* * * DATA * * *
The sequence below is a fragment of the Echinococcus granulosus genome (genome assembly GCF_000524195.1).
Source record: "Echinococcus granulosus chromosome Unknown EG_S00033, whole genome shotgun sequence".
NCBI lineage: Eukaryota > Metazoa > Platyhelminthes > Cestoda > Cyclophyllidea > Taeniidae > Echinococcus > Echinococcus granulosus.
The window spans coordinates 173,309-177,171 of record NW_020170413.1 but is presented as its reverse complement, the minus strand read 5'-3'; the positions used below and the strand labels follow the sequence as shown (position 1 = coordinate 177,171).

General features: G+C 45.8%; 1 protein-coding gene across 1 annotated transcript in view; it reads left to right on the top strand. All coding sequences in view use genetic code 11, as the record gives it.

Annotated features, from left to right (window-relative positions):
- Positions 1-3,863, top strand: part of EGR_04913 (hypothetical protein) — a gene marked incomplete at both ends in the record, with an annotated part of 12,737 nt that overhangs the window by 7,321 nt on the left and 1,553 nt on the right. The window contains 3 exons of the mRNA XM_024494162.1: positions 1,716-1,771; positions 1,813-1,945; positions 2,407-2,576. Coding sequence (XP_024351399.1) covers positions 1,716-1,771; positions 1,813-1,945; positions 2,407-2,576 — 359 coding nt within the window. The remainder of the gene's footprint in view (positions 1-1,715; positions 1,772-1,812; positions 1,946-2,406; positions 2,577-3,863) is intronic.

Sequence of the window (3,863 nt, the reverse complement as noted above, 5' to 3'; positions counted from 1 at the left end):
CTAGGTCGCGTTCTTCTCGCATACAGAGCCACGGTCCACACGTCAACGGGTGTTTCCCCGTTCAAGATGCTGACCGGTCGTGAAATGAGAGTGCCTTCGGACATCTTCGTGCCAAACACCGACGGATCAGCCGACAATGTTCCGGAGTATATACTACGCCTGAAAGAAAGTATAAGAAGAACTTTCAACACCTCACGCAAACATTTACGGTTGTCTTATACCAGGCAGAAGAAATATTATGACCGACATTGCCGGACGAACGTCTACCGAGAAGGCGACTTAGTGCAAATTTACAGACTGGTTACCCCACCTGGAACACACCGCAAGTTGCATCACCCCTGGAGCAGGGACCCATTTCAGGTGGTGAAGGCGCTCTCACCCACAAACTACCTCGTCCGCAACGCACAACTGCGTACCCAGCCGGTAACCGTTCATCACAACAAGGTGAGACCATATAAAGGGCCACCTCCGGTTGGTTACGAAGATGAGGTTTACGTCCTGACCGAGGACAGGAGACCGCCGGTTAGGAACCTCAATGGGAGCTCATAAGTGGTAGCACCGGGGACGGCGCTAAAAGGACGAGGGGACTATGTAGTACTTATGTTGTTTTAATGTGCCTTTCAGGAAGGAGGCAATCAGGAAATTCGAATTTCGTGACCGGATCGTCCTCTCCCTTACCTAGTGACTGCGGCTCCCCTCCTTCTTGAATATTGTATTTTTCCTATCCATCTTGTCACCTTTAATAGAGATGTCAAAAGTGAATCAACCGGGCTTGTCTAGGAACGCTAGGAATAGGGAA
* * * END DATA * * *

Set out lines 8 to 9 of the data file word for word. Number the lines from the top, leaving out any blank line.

Sequence of the window (3,863 nt, the reverse complement as noted above, 5' to 3'; positions counted from 1 at the left end):
CTAGGTCGCGTTCTTCTCGCATACAGAGCCACGGTCCACACGTCAACGGGTGTTTCCCCGTTCAAGATGCTGACCGGTCGTGAAATGAGAGTGCCTTCGGACATCTTCGTGCCAAACACCGACGGATCAGCCGACAATGTTCCGGAGTATATACTACGCCTGAAAGAAAGTATAAGAAGAACTTTCAACACCTCACGCAAACATTTACGGTTGTCTTATACCAGGCAGAAGAAATATTATGACCGACATTGCCGGACGAACGTCTACCGAGAAGGCGACTTAGTGCAAATTTACAGACTGGTTACCCCACCTGGAACACACCGCAAGTTGCATCACCCCTGGAGCAGGGACCCATTTCAGGTGGTGAAGGCGCTCTCACCCACAAACTACCTCGTCCGCAACGCACAACTGCGTACCCAGCCGGTAACCGTTCATCACAACAAGGTGAGACCATATAAAGGGCCACCTCCGGTTGGTTACGAAGATGAGGTTTACGTCCTGACCGAGGACAGGAGACCGCCGGTTAGGAACCTCAATGGGAGCTCATAAGTGGTAGCACCGGGGACGGCGCTAAAAGGACGAGGGGACTATGTAGTACTTATGTTGTTTTAATGTGCCTTTCAGGAAGGAGGCAATCAGGAAATTCGAATTTCGTGACCGGATCGTCCTCTCCCTTACCTAGTGACTGCGGCTCCCCTCCTTCTTGAATATTGTATTTTTCCTATCCATCTTGTCACCTTTAATAGAGATGTCAAAAGTGAATCAACCGGGCTTGTCTAGGAACGCTAGGAATAGGGAA